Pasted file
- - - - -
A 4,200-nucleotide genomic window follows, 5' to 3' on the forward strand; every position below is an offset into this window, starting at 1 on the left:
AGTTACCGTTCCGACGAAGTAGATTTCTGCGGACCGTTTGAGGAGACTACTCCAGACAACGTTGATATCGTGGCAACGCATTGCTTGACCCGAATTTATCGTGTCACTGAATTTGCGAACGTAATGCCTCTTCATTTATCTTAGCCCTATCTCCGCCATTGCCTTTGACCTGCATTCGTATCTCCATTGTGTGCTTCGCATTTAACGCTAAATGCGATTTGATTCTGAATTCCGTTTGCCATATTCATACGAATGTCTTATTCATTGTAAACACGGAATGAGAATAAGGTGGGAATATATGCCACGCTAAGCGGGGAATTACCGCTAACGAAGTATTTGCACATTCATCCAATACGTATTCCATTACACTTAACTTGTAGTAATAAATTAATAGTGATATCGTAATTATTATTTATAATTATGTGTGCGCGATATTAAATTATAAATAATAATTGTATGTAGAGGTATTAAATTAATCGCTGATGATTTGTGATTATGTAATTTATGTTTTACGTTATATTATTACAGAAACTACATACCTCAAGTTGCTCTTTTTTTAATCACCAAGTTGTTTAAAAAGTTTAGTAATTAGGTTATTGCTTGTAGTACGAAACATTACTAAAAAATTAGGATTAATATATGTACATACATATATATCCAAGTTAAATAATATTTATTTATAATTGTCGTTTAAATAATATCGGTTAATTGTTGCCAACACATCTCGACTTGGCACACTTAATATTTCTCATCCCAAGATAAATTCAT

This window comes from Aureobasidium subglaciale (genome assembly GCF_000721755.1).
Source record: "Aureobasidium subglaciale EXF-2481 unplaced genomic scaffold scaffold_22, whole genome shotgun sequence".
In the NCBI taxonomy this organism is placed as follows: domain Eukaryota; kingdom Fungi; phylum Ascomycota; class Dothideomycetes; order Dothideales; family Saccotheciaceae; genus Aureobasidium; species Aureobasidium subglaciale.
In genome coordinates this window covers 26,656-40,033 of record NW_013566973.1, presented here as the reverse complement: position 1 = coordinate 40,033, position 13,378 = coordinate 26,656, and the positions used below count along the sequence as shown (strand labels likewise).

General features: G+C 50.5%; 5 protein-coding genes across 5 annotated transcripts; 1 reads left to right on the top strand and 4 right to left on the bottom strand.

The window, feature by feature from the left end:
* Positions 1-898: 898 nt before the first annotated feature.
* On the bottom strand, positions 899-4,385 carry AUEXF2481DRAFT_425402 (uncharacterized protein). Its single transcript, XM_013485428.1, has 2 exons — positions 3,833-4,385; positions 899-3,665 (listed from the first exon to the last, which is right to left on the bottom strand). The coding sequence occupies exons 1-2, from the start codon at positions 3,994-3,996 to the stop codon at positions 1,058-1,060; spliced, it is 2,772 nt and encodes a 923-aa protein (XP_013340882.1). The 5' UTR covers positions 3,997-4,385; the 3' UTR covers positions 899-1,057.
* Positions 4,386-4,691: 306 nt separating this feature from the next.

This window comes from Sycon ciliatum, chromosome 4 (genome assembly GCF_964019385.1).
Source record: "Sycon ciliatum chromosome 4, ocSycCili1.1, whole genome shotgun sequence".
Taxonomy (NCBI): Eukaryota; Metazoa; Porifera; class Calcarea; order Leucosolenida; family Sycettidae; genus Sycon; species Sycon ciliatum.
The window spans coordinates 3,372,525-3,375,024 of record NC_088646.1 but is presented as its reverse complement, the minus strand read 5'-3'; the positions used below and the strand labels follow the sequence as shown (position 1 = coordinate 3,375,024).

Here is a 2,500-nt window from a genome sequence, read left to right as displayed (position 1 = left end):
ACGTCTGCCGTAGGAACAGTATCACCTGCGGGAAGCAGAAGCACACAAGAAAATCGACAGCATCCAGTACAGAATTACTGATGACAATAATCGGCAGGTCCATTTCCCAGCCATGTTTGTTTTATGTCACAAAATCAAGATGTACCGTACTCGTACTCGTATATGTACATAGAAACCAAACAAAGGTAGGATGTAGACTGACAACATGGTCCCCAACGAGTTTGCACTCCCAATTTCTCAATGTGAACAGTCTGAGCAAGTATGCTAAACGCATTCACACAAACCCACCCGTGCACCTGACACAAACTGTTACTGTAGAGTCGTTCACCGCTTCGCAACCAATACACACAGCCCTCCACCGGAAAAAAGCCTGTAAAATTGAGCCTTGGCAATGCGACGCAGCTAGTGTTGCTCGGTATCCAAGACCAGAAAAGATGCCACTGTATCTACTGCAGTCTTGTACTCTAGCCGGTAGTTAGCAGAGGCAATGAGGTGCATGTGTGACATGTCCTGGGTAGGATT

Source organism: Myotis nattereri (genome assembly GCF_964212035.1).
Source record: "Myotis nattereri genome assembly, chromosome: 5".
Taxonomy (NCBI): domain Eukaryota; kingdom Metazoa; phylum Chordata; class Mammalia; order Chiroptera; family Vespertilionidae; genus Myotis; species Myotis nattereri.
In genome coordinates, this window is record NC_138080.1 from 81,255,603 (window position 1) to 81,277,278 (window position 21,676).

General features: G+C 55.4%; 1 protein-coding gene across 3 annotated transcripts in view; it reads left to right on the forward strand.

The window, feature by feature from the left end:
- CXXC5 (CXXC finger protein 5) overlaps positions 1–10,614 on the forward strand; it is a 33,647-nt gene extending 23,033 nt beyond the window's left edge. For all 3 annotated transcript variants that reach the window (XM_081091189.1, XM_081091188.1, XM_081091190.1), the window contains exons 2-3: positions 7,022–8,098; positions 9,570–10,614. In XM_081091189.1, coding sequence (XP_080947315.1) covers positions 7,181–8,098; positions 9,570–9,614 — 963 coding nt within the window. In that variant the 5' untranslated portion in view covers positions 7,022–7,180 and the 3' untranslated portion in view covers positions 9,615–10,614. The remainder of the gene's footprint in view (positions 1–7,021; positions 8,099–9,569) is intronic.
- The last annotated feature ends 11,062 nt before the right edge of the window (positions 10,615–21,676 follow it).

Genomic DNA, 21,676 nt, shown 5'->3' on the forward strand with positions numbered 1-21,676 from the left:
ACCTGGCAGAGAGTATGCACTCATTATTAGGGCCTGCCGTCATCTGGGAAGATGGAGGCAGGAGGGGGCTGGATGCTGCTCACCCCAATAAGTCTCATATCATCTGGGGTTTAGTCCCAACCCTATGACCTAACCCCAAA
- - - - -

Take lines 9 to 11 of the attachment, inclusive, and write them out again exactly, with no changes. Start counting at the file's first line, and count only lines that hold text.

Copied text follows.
* Positions 1-898: 898 nt before the first annotated feature.
* On the bottom strand, positions 899-4,385 carry AUEXF2481DRAFT_425402 (uncharacterized protein). Its single transcript, XM_013485428.1, has 2 exons — positions 3,833-4,385; positions 899-3,665 (listed from the first exon to the last, which is right to left on the bottom strand). The coding sequence occupies exons 1-2, from the start codon at positions 3,994-3,996 to the stop codon at positions 1,058-1,060; spliced, it is 2,772 nt and encodes a 923-aa protein (XP_013340882.1). The 5' UTR covers positions 3,997-4,385; the 3' UTR covers positions 899-1,057.
* Positions 4,386-4,691: 306 nt separating this feature from the next.